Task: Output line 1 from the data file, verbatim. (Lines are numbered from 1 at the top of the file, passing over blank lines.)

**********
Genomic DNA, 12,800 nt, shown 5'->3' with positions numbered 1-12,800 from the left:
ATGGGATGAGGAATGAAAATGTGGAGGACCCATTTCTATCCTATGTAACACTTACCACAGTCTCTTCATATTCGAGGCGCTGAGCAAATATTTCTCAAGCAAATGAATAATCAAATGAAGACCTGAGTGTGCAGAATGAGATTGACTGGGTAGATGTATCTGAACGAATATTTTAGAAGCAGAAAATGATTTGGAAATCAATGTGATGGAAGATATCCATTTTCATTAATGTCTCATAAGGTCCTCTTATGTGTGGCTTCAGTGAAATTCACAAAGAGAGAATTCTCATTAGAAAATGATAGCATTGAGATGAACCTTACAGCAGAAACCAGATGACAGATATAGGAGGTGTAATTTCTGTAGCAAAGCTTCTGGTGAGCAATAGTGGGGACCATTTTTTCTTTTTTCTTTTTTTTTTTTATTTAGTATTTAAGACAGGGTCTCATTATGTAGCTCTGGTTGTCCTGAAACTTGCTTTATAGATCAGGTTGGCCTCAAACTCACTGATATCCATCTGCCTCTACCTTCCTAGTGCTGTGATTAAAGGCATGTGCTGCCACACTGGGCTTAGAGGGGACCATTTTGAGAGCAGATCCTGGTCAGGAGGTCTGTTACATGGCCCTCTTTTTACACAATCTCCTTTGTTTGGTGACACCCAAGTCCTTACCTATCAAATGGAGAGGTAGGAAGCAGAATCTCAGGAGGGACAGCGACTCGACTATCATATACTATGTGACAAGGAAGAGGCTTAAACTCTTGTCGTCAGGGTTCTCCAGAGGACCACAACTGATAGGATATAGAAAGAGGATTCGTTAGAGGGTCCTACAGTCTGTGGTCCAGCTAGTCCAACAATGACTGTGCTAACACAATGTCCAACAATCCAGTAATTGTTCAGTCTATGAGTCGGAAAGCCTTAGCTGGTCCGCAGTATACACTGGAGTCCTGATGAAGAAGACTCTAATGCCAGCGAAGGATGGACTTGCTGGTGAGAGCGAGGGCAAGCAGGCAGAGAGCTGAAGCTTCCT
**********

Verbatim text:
Genomic DNA, 12,800 nt, shown 5'->3' with positions numbered 1-12,800 from the left: